Electrohydrodynamics of drops: tips, singularities, and new frontiers in emulsions in engineering, medicine and materials science

Interdisciplinary Areas: Engineering-Medicine, Micro-, Nano-, and Quantum Engineering

Project Description

Gilbert (1600) and Rayleigh (1882) discovered that electric fields deform drops into cones and fine jets, which subsequently break into micro/nanodrops, are emitted from these pointed-protrusions. This phenomenon was exploited by Fenn who won the 2002 Nobel Prize for development of electrospray-ionization-mass-spectrometry. Since fields can deform and break/coalesce soft matter, applications exploiting this coupling arise in micro/nanofluidics, analytical chemistry, emulsion science, and problems at the intersection of medicine and engineering.

Previous studies focused on drops deforming along the applied field (prolate drops) and conical tips. Recently, researchers showed that drops can deform in the direction perpendicular to the applied field (oblate drops). As field strength increases, oblate drops exhibit three instabilities: Quincke rotation, dimpling and sphere-to-lenticular drop transition. Dimpled-drops pinch to form tori. Lenticular drops emit microscopic/nanoscopic equatorial sheets. These sheets disintegrate to form micro/nanodrops which has the potential to be a game-changer for forming emulsions. If breakup of sheets can be prevented, streaming can be used to make novel-shaped particles/materials. The proposed project seeks to analyze, via theory, scientific computing and experiments, the underlying instabilities and fluid mechanics of micro- and nanoscale flows associated with oblate drops, and universal scaling laws governing the characteristics of the emulsion drops.

Start Date

May-August (early or late summer) 2022

Postdoc Qualifications

The postdoctoral researcher should have a degree in Chemical Engineering, Mechanical Engineering, Applied/Computational Mathematics, Physics or equivalent. The research requires a deep background in fluid mechanics, free surface flows, electric fields and Maxwell's equations, numerical methods, and mathematical analysis of PDEs. Some knowledge and familiarity with experimental techniques and/or an interest in laboratory work, although not required, would also be desirable.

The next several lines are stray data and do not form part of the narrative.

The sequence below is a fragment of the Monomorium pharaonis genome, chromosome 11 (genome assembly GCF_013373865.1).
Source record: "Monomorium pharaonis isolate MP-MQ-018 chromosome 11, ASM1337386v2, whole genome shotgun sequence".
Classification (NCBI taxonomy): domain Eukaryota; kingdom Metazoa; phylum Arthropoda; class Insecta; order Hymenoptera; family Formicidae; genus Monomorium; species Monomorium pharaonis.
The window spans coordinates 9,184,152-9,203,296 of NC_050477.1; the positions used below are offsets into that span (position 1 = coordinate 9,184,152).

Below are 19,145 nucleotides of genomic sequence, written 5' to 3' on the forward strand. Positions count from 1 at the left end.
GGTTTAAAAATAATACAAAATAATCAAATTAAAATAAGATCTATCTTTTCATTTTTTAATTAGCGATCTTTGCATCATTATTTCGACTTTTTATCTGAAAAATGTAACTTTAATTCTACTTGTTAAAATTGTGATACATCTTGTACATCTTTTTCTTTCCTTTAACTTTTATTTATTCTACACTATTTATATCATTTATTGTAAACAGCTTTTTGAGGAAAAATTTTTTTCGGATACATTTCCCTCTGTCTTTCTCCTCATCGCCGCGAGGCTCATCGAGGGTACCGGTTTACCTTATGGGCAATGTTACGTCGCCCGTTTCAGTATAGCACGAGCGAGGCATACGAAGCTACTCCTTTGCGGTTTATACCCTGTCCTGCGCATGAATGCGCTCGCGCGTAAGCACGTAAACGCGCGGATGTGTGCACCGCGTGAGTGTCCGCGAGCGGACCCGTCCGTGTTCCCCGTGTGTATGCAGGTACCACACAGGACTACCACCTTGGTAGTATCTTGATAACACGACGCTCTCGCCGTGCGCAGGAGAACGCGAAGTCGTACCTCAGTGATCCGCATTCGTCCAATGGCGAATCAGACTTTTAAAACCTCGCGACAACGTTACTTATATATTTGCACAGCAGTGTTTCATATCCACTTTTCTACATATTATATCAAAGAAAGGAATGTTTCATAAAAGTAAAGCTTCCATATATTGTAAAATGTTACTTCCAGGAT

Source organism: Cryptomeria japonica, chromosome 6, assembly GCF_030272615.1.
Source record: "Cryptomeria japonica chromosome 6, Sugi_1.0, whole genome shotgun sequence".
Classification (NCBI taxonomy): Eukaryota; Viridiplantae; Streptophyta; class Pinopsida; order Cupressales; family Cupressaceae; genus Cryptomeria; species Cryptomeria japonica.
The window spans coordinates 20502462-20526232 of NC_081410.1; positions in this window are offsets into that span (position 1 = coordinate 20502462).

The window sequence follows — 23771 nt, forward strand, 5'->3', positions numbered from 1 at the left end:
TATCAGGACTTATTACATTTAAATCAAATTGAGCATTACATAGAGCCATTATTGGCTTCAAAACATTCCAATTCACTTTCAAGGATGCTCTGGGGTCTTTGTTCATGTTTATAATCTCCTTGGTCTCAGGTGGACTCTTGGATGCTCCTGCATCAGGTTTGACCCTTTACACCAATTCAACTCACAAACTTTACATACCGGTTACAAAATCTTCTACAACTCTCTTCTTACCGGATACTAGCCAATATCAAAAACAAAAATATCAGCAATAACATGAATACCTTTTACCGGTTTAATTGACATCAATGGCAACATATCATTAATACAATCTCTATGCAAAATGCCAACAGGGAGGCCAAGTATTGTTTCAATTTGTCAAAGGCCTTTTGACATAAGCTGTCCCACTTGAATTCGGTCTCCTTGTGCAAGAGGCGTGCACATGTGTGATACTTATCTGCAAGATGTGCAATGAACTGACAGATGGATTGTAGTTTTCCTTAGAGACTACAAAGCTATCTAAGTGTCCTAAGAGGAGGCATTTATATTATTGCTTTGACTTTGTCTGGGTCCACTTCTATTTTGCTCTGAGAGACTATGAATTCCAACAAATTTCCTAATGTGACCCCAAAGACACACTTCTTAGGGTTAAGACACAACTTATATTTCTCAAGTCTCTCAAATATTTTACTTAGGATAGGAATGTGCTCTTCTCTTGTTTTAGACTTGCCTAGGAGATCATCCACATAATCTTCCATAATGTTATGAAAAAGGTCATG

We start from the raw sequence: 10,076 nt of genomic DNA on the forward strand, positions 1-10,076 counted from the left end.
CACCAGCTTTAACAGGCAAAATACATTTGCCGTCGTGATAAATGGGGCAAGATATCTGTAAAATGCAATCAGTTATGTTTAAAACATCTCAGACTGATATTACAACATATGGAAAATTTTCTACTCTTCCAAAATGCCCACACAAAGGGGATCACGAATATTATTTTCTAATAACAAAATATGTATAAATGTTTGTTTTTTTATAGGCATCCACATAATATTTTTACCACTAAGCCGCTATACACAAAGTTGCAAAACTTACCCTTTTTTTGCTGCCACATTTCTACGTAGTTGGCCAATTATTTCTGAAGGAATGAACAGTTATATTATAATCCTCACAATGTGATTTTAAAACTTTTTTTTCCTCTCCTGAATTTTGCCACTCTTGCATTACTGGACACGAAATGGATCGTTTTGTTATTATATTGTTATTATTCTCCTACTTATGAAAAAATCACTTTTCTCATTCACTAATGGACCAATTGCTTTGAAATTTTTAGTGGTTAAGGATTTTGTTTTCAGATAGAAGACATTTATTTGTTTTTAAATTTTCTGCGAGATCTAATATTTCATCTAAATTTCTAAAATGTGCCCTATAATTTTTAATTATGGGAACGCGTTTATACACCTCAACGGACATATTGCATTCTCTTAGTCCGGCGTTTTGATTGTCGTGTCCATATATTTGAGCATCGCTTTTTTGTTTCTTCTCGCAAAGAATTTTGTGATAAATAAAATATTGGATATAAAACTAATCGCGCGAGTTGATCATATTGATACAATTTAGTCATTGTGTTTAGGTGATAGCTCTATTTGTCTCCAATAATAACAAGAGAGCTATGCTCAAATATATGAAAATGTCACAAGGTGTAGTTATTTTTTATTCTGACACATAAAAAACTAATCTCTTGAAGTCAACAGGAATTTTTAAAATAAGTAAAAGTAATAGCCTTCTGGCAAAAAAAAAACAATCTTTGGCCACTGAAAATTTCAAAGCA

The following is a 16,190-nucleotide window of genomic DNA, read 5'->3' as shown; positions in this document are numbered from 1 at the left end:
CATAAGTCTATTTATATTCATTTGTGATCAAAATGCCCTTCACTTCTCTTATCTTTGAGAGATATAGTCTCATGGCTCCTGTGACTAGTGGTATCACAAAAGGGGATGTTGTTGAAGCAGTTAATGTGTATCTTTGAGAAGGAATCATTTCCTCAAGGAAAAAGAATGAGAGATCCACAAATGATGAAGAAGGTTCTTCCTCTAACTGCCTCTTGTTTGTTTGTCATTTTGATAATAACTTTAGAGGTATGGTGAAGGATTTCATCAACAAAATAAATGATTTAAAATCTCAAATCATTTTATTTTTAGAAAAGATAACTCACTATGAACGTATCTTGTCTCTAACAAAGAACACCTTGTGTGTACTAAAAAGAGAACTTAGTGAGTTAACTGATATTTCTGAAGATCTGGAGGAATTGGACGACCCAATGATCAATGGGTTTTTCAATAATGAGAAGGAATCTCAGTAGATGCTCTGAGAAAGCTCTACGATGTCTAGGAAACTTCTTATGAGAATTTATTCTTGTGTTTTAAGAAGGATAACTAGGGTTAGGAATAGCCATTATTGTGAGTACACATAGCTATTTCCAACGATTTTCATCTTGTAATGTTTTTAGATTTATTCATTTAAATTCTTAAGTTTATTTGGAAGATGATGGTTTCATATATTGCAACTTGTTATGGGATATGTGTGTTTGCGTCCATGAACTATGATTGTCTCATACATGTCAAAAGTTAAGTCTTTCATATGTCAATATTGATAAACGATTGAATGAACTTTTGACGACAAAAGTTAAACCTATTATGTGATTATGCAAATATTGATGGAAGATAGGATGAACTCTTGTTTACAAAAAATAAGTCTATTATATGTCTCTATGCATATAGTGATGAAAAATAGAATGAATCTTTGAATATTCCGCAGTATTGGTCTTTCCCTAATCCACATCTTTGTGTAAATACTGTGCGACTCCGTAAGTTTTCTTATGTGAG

1. Professor Osman Basaran, School of Chemical Engineering, obasaran@purdue.edu
2. Professor Ivan Christov, School of Mechanical Engineering, christov@purdue.edu

External Collaborators

Professor Petia Vlahovska, Engineering Sciences and Applied Mathematics and (by courtesy) Mechanical Engineering, Northwestern University, petia.vlahovska@northwestern.edu


1. Wagoner, B. B., Vlahovska, P. M., Haris, M. T., and Basaran, O. A. 2020 Electric field induced transitions from spherical to discocyte and lens shaped drops. J. Fluid Mech. 904, R4.
2. Collins, R. T., Sambath, K., Harris, M. T., and Basaran, O. A. 2013 Universal scaling laws for the disintegration of electrified drops. PNAS 110, 4905-4910.
3. Collins, R. T., Jones, J. J., Harris, M. T., and Basaran O. A. 2008 Electrohydrodynamic tip streaming and emission of charged drops from liquid cones. Nature Phys. 4, 149-154.
4. Yu, Z. and Christov, I. C. 2021 Tuning a magnetic field to generate spinning ferrofluid droplets with controllable speed via nonlinear periodic interfacial waves. Phys. Rev. E 103, 013103.
5. Vlahovska, P. M. 2019 Electrohydrodynamics of drops and vesicles. Ann. Rev. Fluid Mech. 51, 305-330.